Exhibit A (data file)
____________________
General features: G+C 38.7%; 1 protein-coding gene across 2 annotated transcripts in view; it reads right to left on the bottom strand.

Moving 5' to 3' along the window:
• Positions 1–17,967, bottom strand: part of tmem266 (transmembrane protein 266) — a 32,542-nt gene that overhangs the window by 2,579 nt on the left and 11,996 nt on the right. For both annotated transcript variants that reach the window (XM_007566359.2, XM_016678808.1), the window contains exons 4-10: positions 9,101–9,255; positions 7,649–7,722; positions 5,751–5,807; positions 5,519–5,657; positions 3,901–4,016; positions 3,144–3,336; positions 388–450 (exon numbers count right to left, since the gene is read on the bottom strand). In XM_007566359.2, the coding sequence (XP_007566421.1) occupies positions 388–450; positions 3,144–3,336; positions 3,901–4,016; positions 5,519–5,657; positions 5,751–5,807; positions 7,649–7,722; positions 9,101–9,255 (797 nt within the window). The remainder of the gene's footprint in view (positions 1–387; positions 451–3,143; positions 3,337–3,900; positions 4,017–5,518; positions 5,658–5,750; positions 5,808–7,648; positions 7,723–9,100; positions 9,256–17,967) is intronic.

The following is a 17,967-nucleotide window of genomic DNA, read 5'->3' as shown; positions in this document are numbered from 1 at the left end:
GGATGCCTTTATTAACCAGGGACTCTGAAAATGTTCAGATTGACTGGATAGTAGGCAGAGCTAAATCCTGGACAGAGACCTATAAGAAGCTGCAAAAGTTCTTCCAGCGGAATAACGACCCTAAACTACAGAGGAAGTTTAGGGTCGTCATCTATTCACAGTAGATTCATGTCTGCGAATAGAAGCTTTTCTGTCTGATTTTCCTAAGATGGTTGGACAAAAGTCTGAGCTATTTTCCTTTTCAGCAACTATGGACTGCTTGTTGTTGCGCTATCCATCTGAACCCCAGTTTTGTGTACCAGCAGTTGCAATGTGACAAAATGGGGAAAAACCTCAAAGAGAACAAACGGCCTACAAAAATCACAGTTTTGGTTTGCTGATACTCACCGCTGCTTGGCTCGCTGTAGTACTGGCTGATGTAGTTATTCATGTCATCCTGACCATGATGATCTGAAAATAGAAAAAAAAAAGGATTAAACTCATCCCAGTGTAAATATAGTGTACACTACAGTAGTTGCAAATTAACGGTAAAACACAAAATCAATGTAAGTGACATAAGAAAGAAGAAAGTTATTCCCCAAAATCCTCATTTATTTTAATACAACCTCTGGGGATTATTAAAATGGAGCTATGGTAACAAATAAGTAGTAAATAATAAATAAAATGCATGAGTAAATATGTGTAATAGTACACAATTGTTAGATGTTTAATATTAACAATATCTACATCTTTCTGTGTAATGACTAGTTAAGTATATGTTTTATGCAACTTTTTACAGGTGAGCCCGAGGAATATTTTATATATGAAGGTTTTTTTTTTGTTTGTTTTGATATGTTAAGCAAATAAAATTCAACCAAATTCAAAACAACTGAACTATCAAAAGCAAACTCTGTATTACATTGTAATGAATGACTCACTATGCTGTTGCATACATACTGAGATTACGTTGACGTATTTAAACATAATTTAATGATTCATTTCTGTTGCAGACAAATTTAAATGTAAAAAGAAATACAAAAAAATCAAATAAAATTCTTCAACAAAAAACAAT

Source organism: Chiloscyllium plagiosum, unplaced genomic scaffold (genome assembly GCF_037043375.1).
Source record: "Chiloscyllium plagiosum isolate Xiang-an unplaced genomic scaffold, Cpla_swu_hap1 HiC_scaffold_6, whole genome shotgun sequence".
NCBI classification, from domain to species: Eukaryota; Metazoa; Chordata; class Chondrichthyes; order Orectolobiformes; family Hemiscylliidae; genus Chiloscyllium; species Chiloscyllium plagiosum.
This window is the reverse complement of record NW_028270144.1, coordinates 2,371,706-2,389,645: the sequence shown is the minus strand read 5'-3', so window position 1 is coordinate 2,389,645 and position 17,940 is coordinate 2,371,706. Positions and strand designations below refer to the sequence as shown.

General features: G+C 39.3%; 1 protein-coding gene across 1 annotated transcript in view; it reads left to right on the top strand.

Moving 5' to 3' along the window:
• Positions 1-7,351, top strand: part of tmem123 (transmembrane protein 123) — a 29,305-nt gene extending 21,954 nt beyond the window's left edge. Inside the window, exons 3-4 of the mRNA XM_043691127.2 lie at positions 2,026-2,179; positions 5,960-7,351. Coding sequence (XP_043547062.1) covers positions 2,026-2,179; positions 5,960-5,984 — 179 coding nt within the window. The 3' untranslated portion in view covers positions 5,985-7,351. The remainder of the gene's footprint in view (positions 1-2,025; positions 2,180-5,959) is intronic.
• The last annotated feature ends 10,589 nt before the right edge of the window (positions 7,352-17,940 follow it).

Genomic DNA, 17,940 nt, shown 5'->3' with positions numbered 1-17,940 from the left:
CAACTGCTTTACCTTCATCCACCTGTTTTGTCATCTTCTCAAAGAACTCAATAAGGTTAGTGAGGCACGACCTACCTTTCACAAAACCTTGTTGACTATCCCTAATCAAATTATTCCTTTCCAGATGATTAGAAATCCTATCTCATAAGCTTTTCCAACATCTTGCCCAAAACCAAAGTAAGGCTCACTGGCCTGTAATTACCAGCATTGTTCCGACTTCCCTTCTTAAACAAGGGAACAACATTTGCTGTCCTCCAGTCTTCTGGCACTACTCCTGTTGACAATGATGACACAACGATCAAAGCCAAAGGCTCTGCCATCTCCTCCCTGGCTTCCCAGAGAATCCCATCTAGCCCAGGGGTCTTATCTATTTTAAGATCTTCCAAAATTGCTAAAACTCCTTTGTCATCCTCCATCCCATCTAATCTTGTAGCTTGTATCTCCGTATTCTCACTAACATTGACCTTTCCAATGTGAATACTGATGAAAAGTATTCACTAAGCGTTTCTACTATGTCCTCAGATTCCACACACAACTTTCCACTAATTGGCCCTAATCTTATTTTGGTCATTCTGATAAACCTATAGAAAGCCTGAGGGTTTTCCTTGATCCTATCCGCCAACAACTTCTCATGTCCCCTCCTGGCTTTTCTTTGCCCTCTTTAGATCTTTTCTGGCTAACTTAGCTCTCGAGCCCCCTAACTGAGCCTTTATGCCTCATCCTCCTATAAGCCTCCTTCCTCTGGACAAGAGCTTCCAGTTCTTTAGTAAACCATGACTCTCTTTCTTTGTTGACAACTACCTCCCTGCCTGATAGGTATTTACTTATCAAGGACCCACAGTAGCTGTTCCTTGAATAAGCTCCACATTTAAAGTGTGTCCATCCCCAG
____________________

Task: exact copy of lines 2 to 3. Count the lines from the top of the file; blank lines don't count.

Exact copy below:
Moving 5' to 3' along the window:
• Positions 1–17,967, bottom strand: part of tmem266 (transmembrane protein 266) — a 32,542-nt gene that overhangs the window by 2,579 nt on the left and 11,996 nt on the right. For both annotated transcript variants that reach the window (XM_007566359.2, XM_016678808.1), the window contains exons 4-10: positions 9,101–9,255; positions 7,649–7,722; positions 5,751–5,807; positions 5,519–5,657; positions 3,901–4,016; positions 3,144–3,336; positions 388–450 (exon numbers count right to left, since the gene is read on the bottom strand). In XM_007566359.2, the coding sequence (XP_007566421.1) occupies positions 388–450; positions 3,144–3,336; positions 3,901–4,016; positions 5,519–5,657; positions 5,751–5,807; positions 7,649–7,722; positions 9,101–9,255 (797 nt within the window). The remainder of the gene's footprint in view (positions 1–387; positions 451–3,143; positions 3,337–3,900; positions 4,017–5,518; positions 5,658–5,750; positions 5,808–7,648; positions 7,723–9,100; positions 9,256–17,967) is intronic.